Their idols are silver and gold, the work of men's hands.…
Babylon was a land in which life was overshadowed by a vast idolatry. What this idolatry was, we may see, in part, by a visit to the British Museum. There are to be seen at this hour figures and inscriptions which might well have been gazed on by the writers of this very psalm, and which show how the Baal worship which, in its different forms, prevailed from the Mediterranean Sea to the Indian Ocean, was the most striking feature of the life of the Imperial race that had conquered Palestine. To this hour, the ruins of what was the great Temple of Belus within the city, and of the Temple of Nimrod without the city, show how powerfully this idolatry must have addressed itself to the senses of the people. And the same conclusion is warranted by the anxious warnings of Isaiah in anticipation of the captivity, and by the language of the later psalmists who wrote in Babylon. Isaiah describes with a fine and indignant irony how in Babylon, too, the smith with the tongs, and the carpenter with his rule, would combine to make an idol according to the beauty of a man, and how worship would be paid to what was, in reality, only the stock of a tree. And the psalmist of the later epoch was, we can hardly doubt, inspired to write at the sight of the splendid images in the Babylonian temples, and notably, perhaps, by that of the golden image of Belus. "Their idols are silver and gold," etc. (Psalm 115:4-8). It was this idolatry which Shadrach, Meshach, and Abednego resisted at the risk of their lives, and at which Daniel struck a deadly blow when, according to the Alexandrian account — till lately read in our churches, and undoubtedly embodying a germ of substantial history — he exposed on a great scale the fraud of the priest of Baal and destroyed his image.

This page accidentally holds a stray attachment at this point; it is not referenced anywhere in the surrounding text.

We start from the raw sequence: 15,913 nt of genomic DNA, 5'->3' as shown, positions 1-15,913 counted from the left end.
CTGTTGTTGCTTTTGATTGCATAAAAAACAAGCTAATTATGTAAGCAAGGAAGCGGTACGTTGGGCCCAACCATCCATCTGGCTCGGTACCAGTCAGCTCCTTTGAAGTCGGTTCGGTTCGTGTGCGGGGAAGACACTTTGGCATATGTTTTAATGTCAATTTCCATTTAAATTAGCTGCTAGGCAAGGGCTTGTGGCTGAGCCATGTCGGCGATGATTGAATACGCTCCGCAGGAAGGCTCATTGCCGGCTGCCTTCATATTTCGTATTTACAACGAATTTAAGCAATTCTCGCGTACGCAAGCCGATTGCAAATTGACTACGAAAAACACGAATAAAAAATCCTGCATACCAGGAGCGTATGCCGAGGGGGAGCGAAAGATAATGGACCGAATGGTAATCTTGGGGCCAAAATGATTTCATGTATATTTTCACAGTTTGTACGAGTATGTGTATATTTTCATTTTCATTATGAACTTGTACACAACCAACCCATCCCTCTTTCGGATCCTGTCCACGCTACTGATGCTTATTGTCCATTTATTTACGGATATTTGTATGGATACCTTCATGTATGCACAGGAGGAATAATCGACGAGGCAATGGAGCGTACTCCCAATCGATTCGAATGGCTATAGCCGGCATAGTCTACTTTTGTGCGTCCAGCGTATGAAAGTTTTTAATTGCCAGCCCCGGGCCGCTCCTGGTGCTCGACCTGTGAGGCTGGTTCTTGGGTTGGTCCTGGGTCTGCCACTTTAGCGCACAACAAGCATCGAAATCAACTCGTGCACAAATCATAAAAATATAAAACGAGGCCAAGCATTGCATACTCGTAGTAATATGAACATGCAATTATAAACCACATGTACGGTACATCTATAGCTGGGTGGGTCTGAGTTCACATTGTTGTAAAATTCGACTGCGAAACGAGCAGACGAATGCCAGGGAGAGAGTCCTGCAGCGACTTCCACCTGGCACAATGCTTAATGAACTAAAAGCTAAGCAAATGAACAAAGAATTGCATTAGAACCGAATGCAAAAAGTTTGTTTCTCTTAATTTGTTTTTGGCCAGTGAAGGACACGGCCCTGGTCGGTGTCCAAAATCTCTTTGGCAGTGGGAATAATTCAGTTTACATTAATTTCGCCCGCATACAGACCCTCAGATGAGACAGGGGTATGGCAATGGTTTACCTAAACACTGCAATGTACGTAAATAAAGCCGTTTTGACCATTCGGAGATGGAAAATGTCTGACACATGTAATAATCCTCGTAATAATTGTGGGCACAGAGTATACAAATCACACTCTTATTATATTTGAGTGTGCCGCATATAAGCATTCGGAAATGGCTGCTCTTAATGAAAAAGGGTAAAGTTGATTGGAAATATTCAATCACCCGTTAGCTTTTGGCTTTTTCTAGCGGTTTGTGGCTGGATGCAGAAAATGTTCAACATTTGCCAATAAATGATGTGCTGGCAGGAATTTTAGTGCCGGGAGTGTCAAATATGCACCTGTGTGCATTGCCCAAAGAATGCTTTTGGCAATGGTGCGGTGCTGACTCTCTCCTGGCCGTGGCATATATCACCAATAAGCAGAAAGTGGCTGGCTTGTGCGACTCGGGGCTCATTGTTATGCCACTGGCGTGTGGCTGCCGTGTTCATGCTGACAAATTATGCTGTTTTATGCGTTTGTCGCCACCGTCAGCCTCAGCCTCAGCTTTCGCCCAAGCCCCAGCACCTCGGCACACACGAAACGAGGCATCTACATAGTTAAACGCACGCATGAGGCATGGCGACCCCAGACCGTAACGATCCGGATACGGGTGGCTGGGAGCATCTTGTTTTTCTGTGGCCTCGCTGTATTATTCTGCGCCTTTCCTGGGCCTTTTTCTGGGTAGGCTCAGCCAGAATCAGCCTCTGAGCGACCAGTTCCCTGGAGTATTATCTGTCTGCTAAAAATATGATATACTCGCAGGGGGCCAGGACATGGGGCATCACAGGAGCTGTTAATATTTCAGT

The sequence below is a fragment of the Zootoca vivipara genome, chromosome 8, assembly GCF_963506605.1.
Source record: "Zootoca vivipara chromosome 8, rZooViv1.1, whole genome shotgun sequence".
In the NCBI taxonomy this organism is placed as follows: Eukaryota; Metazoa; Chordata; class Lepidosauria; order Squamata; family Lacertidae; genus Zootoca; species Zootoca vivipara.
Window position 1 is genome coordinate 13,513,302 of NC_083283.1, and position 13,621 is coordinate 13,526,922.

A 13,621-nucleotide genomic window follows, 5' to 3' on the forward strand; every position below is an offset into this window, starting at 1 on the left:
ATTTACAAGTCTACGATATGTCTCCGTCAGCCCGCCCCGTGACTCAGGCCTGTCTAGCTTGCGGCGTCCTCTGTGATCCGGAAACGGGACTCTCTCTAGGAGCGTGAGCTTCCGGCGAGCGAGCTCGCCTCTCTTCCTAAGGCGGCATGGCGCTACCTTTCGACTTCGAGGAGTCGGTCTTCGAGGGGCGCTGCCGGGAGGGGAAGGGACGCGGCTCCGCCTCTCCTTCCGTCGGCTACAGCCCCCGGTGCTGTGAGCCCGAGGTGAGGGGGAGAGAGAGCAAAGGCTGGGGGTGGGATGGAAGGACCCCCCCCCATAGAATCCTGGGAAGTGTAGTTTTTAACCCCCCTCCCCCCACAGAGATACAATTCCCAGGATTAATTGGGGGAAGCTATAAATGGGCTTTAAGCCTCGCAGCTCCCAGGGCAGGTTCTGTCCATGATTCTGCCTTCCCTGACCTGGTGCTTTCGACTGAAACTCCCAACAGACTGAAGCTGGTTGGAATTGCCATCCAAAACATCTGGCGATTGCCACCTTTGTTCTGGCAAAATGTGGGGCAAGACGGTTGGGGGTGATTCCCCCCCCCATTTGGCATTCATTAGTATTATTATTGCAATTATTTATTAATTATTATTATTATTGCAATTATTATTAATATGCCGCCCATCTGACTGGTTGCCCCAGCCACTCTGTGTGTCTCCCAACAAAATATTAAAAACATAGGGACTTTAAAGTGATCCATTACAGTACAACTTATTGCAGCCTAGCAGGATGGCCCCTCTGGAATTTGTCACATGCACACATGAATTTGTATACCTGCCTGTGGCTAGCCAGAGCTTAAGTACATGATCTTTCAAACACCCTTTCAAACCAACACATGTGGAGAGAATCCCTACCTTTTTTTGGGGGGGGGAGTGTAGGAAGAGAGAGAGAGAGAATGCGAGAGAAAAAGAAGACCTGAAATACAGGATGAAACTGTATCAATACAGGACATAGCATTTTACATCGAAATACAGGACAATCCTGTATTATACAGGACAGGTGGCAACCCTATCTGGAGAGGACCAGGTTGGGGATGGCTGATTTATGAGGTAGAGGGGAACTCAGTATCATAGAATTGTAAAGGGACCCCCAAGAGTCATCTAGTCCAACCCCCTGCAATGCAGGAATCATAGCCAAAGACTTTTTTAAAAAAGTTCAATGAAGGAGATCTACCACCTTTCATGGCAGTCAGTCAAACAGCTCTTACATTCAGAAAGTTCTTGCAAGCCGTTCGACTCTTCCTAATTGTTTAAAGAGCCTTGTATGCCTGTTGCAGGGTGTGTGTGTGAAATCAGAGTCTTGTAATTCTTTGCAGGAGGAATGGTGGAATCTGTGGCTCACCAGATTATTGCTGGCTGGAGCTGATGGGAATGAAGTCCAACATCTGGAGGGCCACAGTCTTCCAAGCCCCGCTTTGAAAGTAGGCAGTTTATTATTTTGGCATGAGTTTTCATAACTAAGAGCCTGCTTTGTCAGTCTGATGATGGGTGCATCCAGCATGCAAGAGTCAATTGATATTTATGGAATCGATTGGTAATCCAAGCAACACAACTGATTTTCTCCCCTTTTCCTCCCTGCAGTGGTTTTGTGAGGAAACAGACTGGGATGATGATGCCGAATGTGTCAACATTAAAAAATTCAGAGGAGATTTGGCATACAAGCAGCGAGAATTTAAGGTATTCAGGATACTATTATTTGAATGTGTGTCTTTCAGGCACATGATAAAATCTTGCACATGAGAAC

Parallel VersesKJV: Their idols are silver and gold, the work of men's hands.